Contributed by Curt Dalton, Managing Director and Global Leader - Security and Privacy Solutions, Protiviti.
Cyberthreats are viewed as a significant risk to organisations, one capable of disrupting core operations and inflicting serious damage to brands and reputations.
Businesses today are operating under constant threat of cyberattack. And the costs they’re incurring are skyrocketing. Consider this: Cybercrime will cost the world US $6 trillion (£4.8 trillion) in 2021 alone, according to estimates from Cybersecurity Ventures. That’s more than the combined GDP of the UK and France!
Cyberthreats have been among the top global risks in each of the eight years that Protiviti and NC State University’s ERM Initiative have been conducting their annual Executive Perspectives on Top Risks survey. For 2020, cyberthreats rank sixth among the 30 risk factors assessed by board members and executives from around the world. The research shows that cyberthreats are viewed as a significant risk to organisations, one capable of disrupting core operations and inflicting serious damage to brands and reputations.
Homing in on the top cyberthreats
Among the many challenges in addressing cyberthreats effectively:
Hackers continue to be a moving target. As soon as companies develop an effective defence to one exploit, attackers change their approach and pursue their targets from a new angle. Hackers also share information on successful exploits. To date, however, companies have been reluctant to share effective responses, making it difficult to pin down best practices.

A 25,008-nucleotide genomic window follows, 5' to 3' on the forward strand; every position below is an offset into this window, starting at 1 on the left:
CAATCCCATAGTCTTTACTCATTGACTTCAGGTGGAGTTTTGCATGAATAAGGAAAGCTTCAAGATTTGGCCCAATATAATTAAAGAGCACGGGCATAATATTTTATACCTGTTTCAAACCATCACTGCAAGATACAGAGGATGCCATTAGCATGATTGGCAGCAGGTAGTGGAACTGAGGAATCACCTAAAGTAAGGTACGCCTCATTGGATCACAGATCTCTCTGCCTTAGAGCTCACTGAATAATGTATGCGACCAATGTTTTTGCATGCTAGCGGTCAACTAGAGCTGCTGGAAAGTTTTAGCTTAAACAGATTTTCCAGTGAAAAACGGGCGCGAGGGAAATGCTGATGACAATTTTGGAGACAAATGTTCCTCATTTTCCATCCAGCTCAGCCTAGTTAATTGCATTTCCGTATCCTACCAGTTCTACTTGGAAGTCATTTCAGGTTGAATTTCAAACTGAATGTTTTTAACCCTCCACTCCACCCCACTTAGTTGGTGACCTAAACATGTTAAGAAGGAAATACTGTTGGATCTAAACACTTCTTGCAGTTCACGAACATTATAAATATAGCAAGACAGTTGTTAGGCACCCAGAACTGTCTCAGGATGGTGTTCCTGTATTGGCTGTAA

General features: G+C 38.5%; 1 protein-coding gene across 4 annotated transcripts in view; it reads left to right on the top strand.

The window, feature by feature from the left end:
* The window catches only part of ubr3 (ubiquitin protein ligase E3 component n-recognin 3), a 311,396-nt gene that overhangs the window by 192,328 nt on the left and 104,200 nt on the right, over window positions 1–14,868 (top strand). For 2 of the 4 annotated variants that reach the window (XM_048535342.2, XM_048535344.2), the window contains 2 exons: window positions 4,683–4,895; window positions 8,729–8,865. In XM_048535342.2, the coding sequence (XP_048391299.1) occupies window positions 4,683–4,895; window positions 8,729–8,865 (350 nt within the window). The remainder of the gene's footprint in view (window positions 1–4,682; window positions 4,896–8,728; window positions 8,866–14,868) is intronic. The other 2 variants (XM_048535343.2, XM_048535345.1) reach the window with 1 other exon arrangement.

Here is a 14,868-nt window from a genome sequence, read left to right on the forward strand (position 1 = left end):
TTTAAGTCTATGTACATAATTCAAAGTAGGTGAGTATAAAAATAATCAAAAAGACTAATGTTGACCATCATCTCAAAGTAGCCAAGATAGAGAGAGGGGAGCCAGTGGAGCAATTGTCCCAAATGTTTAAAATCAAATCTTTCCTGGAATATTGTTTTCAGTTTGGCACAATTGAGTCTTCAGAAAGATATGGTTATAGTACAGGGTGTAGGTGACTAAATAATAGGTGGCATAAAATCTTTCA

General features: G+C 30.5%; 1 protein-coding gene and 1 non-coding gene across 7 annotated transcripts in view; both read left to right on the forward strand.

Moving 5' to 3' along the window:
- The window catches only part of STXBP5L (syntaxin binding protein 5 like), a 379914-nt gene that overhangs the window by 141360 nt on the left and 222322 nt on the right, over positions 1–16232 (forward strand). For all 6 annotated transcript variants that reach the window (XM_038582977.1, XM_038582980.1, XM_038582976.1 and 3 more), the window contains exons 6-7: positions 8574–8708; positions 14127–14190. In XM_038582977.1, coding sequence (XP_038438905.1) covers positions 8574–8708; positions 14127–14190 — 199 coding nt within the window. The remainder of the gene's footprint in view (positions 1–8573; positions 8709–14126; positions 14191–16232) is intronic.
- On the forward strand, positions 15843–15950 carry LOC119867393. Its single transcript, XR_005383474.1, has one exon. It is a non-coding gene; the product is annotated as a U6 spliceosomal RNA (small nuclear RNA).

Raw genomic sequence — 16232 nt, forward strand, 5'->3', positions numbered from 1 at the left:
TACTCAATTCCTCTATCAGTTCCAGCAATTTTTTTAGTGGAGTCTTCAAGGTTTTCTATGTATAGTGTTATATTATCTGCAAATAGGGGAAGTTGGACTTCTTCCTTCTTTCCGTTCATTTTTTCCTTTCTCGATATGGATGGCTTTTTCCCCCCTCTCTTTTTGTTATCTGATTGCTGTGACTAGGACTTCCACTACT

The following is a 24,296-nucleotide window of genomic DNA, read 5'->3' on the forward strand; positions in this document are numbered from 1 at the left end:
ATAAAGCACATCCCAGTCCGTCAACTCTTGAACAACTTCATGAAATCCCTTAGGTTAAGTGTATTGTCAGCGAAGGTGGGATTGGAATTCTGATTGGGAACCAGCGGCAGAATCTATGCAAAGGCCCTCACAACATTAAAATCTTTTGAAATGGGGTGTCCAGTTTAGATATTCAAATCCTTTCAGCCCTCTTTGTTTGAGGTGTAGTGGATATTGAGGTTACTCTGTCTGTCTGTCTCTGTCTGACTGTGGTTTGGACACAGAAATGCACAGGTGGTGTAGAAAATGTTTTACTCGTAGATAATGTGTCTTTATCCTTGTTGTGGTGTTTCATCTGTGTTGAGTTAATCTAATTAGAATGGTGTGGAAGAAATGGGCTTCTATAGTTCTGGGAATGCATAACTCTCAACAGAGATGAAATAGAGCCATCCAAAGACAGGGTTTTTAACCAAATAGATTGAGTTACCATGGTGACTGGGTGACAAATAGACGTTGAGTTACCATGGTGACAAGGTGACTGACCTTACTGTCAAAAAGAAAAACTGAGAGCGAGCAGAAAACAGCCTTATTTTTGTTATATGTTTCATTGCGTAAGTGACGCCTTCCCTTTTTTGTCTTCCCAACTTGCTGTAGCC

In addition, threat vectors and exploits are becoming increasingly sophisticated and harder to detect and mitigate. For example, hackers can now capture fingerprint, voice and facial recognition data. And some state actors have infiltrated the supply chains of high-end computer manufacturers and implanted malignant microchips on some of the US and other government’s most secret systems. The most common form of intrusion, however, remains malware, which is usually introduced through targeted email campaigns.
Related to this, in a survey Protiviti participated in with ESI ThoughtLab, IT leaders at1,300 companies were asked to list their greatest systems vulnerabilities. Their responses, presented in the accompanying chart, tell an interesting story.
Further exacerbating the threat environment, innovative digital transformation initiatives, cloud computing adoptions, mobile device usage, robotics, machine and deep learning, and other applications of exponential increases in computing power continue to outpace the security protections many companies have in place.
Yet another critical issue: Increasingly sophisticated attacks on the human perimeter by perpetrators of cybercrime add to the high levels of uncertainty in organisations regarding their cyber defenses.
Bottom line, there are two categories of organisations — those that have been breached and know it and those that have been breached but don’t know it yet.
Building effective response capabilities